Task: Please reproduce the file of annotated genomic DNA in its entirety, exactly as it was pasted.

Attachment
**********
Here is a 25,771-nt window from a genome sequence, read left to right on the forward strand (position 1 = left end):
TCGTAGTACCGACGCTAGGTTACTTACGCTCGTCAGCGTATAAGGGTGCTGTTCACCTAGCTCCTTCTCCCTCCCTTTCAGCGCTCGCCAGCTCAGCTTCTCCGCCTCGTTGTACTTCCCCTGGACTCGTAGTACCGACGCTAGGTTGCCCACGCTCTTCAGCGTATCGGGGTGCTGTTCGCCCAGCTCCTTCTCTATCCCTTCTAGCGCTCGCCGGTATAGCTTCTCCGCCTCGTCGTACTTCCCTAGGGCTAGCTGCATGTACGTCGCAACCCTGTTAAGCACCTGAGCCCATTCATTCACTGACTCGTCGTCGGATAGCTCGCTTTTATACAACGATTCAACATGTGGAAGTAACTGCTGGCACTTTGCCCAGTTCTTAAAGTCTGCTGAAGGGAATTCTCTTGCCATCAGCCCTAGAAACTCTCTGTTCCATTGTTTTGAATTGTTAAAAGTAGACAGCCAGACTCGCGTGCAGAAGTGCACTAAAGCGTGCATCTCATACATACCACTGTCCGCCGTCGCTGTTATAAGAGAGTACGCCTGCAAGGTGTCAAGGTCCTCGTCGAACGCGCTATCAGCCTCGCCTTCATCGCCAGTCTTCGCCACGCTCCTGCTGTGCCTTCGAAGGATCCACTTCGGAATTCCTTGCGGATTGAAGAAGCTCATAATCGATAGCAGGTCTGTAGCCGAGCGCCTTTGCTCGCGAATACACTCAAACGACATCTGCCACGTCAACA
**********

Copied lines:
Here is a 25,771-nt window from a genome sequence, read left to right on the forward strand (position 1 = left end):
TCGTAGTACCGACGCTAGGTTACTTACGCTCGTCAGCGTATAAGGGTGCTGTTCACCTAGCTCCTTCTCCCTCCCTTTCAGCGCTCGCCAGCTCAGCTTCTCCGCCTCGTTGTACTTCCCCTGGACTCGTAGTACCGACGCTAGGTTGCCCACGCTCTTCAGCGTATCGGGGTGCTGTTCGCCCAGCTCCTTCTCTATCCCTTCTAGCGCTCGCCGGTATAGCTTCTCCGCCTCGTCGTACTTCCCTAGGGCTAGCTGCATGTACGTCGCAACCCTGTTAAGCACCTGAGCCCATTCATTCACTGACTCGTCGTCGGATAGCTCGCTTTTATACAACGATTCAACATGTGGAAGTAACTGCTGGCACTTTGCCCAGTTCTTAAAGTCTGCTGAAGGGAATTCTCTTGCCATCAGCCCTAGAAACTCTCTGTTCCATTGTTTTGAATTGTTAAAAGTAGACAGCCAGACTCGCGTGCAGAAGTGCACTAAAGCGTGCATCTCATACATACCACTGTCCGCCGTCGCTGTTATAAGAGAGTACGCCTGCAAGGTGTCAAGGTCCTCGTCGAACGCGCTATCAGCCTCGCCTTCATCGCCAGTCTTCGCCACGCTCCTGCTGTGCCTTCGAAGGATCCACTTCGGAATTCCTTGCGGATTGAAGAAGCTCATAATCGATAGCAGGTCTGTAGCCGAGCGCCTTTGCTCGCGAATACACTCAAACGACATCTGCCACGTCAACA